If fine art, architecture and gardens are more your style then don’t miss out on a visit to the Getty Center. Here you’ll find beautiful art on display such as manuscripts, drawings, sculptures and European paintings that range from the 19th to 20th century. There’s also a wide array of food on offer that is made entirely with local ingredients. With so much to see here, you’ll definitely want to come back in the future to see newer exhibitions on offer.

USA Theme Parks For All Ages

Theme parks are quite literally fun for all the family – they’re the very definition of it, in fact. No matter what the age of your kids, there’s something for everyone to enjoy – be it white-knuckle rides or a more sedate, quaint experience.

There’s literally hundreds of theme parks in North America, and particularly in the USA; the land of freedom and fun. If you’re a fan of a holiday that involves taking in a theme park, the biggest hurdle you’ll have to overcome is deciding where you should actually go.

So let’s break it down. Rather than comparing rides, amenities, what the shows are like – let’s focus on the overall vibe. While each theme park undoubtedly has something to offer the whole family ensemble, there are some that are best suited to particular ages.

Young Children (Ages 0 – 4): Dutch Wonderland, PA

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You might not have heard of Dutch Wonderland before, but if you’re a parent with very young children, then it’s the dream destination you have been waiting for. Located in Pennsylvania – the Dutch is as in Amish, not Holland –  the park is a cornucopia of delights with a good old-fashioned sense of family fun. It’s simple enough to find good family-friendly hotels near Dutch Wonderland too, meaning you can explore the local area and spend as long as you want at the park itself.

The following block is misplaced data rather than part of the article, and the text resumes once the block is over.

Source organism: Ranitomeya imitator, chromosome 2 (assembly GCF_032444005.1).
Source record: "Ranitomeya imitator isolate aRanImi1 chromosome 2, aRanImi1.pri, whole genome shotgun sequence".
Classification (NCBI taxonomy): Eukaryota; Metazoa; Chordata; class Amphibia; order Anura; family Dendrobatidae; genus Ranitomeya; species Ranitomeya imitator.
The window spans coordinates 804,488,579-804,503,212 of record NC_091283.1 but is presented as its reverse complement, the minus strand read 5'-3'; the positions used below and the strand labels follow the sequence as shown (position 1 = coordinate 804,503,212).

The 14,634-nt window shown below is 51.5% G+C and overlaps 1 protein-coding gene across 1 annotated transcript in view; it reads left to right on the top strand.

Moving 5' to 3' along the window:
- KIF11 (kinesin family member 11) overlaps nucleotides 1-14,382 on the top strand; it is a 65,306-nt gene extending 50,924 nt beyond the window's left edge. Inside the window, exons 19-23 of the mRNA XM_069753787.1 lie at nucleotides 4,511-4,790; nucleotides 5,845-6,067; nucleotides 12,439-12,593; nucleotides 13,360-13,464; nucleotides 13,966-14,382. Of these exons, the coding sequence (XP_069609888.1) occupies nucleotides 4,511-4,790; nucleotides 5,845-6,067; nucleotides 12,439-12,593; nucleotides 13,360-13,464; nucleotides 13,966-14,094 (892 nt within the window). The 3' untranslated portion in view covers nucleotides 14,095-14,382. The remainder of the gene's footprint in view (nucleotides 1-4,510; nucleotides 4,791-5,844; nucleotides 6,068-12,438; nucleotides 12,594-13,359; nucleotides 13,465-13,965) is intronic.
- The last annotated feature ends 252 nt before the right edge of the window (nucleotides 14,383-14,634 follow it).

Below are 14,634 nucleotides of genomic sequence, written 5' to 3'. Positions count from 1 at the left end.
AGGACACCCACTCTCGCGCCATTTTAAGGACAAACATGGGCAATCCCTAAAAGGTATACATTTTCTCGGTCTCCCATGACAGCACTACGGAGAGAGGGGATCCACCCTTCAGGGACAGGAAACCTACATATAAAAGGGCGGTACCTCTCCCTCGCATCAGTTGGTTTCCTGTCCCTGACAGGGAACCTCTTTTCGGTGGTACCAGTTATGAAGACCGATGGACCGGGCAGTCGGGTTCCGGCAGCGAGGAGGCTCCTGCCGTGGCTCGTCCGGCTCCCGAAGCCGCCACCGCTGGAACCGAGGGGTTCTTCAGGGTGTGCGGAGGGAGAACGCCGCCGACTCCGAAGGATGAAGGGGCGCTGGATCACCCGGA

Must Do: The show ‘A Royal Fiasco’ is a romp of humor that kids will love, as a Princess tries to plan a Royal Ball with the help – and hindrance – of inexperienced aides.

Older Children (Ages 4 – Tween): Water Country, VI

As the name might suggest, Water Country in Virginia is a water park. It’s a perfect summer holiday trip, when the sun is high in the sky and there’s plenty of fun to be had on the rides. It’s best to save this trip for when your children are older; they’ll want to be able to swim confidently to take advantage of the rides and attractions inside the sprawling park. You can stay on-site in the private cabanas, or in nearby history-rich Williamsburg if you prefer.

Must Do: ‘Rock And Roll Island’ has a multitude of different experiences in one area, from huge slides to a pool to paddle in while you watch the kids have fun.

Tweens & Up: Cedar Point, OH

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Wikimedia

As the above image shows, when it comes to white knuckle rides, you can’t go far wrong with Cedar Point in Ohio. Once again, you can stay on-site if you prefer, though there’s plenty of surrounding accommodation if you’d rather stay for a single day. With that said, there’s so many exciting thrill rides here that you might be tempted to linger a little longer!

Must Do: Corkscrew – in the image – was the first ever rollercoaster in the world to feature three inversions. It’s still a thrill today, and is a nice piece of theme park history to enjoy.